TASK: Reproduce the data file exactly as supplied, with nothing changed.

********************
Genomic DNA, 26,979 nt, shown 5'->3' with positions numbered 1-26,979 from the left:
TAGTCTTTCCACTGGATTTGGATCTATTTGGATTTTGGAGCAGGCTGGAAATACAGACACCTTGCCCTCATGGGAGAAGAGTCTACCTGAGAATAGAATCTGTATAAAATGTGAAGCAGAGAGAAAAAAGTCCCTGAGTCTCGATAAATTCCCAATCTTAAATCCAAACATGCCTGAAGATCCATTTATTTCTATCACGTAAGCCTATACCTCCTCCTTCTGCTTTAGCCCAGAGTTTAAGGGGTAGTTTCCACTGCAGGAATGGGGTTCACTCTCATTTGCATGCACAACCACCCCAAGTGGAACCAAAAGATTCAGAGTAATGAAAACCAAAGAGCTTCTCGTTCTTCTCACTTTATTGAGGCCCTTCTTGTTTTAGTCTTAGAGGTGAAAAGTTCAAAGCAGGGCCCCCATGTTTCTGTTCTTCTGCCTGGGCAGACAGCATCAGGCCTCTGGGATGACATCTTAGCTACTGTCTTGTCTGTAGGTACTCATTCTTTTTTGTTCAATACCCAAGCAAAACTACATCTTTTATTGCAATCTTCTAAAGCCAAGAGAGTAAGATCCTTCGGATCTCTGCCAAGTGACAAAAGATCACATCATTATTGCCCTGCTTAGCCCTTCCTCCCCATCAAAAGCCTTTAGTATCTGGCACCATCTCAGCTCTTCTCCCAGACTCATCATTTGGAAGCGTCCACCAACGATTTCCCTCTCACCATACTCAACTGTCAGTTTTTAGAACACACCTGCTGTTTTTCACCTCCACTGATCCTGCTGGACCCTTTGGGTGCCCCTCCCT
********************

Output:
Genomic DNA, 26,979 nt, shown 5'->3' with positions numbered 1-26,979 from the left:
TAGTCTTTCCACTGGATTTGGATCTATTTGGATTTTGGAGCAGGCTGGAAATACAGACACCTTGCCCTCATGGGAGAAGAGTCTACCTGAGAATAGAATCTGTATAAAATGTGAAGCAGAGAGAAAAAAGTCCCTGAGTCTCGATAAATTCCCAATCTTAAATCCAAACATGCCTGAAGATCCATTTATTTCTATCACGTAAGCCTATACCTCCTCCTTCTGCTTTAGCCCAGAGTTTAAGGGGTAGTTTCCACTGCAGGAATGGGGTTCACTCTCATTTGCATGCACAACCACCCCAAGTGGAACCAAAAGATTCAGAGTAATGAAAACCAAAGAGCTTCTCGTTCTTCTCACTTTATTGAGGCCCTTCTTGTTTTAGTCTTAGAGGTGAAAAGTTCAAAGCAGGGCCCCCATGTTTCTGTTCTTCTGCCTGGGCAGACAGCATCAGGCCTCTGGGATGACATCTTAGCTACTGTCTTGTCTGTAGGTACTCATTCTTTTTTGTTCAATACCCAAGCAAAACTACATCTTTTATTGCAATCTTCTAAAGCCAAGAGAGTAAGATCCTTCGGATCTCTGCCAAGTGACAAAAGATCACATCATTATTGCCCTGCTTAGCCCTTCCTCCCCATCAAAAGCCTTTAGTATCTGGCACCATCTCAGCTCTTCTCCCAGACTCATCATTTGGAAGCGTCCACCAACGATTTCCCTCTCACCATACTCAACTGTCAGTTTTTAGAACACACCTGCTGTTTTTCACCTCCACTGATCCTGCTGGACCCTTTGGGTGCCCCTCCCT